Fixing MacBook Pro: Apple’s to-do list was first posted at billbennett.co.nz.

I’m not an early adopter.

Early adopters must own the latest devices. They run ahead of the pack. They upgrade devices and software before everyone else.

Early adopters use the latest phones. They buy cars with weird features. They queue up in the wee small hours for iPhones, iPads or games consoles. Back in the day they’d go to midnight store openings to get the newest version of Microsoft Windows a few hours earlier.

Their computers never work because they are awash in beta and alpha versions of software screwing things up.

And some of their kit is, well, unfinished.

Computer makers depend on early adopters. They use them as guinea pigs.

Early adopters first to benefit

Marketing types will tell you early adopters will buy a product first to steal a march over the rest of humanity. They claim they will be the first to reap the benefits of the new product. It will make them more productive or live more enjoyable lives.

This can be true. Yet early adopters often face the trauma of getting unfinished, unpolished products to work. Often before manufacturer support teams have learnt the wrinkles of their new products.

There’s another reason computer makers love early adopters — they pay more for.

New products usually hit the market with a premium price. Once a product matures, the bugs eliminated and competition appears, profit margins are slimmer.

Companies use high-paying early adopters to fund their product development.

Being an early adopter is fine if you enjoy playing with digital toys. If productivity isn’t as important to you as being cool. If you have the time and money to waste making them work.

I don’t. I prefer to let others try things first. Let computer makers and software developers iron out the wrinkles while the product proves its worth. Then I’ll turn up with my money.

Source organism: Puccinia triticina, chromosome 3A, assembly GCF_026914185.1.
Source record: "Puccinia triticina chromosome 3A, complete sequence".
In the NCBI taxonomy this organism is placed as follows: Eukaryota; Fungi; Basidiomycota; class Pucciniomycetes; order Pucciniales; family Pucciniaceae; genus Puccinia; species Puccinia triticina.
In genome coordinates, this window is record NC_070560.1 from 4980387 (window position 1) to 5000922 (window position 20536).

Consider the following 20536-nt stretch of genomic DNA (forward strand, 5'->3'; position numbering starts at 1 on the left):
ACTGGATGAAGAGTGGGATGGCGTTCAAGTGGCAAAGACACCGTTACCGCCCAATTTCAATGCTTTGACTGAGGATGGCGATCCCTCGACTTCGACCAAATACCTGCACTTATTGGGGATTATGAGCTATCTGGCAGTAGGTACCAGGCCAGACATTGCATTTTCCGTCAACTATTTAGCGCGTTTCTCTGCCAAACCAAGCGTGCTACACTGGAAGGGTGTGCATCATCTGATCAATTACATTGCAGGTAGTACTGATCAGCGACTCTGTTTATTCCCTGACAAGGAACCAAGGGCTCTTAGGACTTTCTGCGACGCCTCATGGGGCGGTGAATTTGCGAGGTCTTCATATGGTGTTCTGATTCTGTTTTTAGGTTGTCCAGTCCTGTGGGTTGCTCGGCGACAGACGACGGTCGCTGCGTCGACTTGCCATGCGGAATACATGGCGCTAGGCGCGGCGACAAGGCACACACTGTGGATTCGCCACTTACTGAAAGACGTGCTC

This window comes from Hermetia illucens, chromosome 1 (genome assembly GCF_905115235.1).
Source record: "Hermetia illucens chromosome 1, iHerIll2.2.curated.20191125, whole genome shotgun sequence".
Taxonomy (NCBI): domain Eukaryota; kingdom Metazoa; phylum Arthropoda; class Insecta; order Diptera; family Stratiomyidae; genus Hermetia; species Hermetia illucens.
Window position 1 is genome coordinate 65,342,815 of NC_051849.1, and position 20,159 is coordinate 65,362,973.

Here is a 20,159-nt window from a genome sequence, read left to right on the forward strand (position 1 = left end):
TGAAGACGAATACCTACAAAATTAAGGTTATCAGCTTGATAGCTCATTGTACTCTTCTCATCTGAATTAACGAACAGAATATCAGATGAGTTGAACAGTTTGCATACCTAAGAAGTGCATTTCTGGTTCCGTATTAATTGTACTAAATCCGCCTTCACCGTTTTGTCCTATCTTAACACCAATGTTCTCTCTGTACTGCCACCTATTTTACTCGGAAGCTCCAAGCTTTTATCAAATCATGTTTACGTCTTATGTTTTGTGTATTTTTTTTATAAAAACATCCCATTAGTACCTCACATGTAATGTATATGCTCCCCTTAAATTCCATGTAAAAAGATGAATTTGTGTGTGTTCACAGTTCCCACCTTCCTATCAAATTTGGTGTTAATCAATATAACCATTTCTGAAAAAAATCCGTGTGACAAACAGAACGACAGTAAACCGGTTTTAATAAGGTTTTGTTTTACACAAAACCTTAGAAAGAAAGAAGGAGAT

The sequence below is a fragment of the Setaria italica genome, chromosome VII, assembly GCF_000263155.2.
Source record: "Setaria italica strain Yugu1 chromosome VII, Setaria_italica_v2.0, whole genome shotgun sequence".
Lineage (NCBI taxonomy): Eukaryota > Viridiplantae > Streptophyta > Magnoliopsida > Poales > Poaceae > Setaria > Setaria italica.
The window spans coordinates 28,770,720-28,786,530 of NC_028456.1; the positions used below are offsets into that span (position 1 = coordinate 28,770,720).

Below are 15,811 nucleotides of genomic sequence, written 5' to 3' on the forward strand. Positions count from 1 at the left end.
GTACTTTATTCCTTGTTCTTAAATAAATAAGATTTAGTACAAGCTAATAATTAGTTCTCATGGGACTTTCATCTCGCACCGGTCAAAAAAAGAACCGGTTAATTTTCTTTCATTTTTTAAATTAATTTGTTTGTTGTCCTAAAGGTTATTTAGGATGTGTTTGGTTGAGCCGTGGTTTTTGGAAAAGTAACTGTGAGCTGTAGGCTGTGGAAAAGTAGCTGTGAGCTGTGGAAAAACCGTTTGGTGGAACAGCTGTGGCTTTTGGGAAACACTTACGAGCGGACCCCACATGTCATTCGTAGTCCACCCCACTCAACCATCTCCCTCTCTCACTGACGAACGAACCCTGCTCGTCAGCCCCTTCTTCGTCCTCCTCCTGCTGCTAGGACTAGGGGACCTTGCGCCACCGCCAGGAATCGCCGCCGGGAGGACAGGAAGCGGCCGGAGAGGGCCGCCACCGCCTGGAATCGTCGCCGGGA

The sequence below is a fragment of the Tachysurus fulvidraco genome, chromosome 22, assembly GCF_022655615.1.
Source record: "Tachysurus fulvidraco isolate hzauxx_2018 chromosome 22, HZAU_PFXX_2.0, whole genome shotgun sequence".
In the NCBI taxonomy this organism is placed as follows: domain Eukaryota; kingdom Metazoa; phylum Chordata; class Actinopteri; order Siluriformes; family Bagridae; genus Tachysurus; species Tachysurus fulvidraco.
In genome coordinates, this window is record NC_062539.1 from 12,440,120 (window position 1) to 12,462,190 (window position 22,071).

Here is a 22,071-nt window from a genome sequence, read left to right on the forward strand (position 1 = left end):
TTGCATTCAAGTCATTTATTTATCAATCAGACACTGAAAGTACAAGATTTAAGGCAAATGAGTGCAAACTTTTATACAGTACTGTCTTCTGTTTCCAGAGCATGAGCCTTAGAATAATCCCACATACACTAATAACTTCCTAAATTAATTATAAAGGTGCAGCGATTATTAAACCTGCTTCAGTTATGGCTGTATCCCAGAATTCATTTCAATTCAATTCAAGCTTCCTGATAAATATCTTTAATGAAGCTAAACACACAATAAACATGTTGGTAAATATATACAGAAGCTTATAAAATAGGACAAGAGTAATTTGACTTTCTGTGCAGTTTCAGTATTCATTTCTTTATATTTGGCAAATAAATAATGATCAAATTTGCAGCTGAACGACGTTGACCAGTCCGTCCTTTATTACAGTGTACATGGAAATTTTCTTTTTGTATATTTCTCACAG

In technology the early bird pays the bill.

Why I’m not an early adopter was first posted at billbennett.co.nz.

Edifier R1700BT eagle eye

If you want more from desktop speakers, the Edifier R1700BT is worth a look, and a listen.

Edifier R1700BT at a glance

For:Big warm sound, smart-looking, fun to use.
Against:Too much bass, Controls sometimes difficult to use
Maybe:The design and sound may not be to your personal taste.
Price:$250
Website:Edifier’s Australian site

Although Edifier is 20 years old, the brand has only been on sale in New Zealand since earlier this year. The company makes speakers, most come with Bluetooth as standard.

I tested a pair of Edifier R1700BT used as desktop speakers for a Mac, iPad and iPhone. You could use them as bookshelf speakers or with Bluetooth.

The pair come supplied with a cable to connect the two speakers, a 3.5mm jack to dual RCA cable and a dual RCA to RCA cable. There’s also a remote control unit in the box.

On the outside

The speakers look smart enough. They come with take-it-or-leave-it walnut wood-look panels and a black vinyl finish. They pass as classy, but don’t always look right in every room or on every desktop.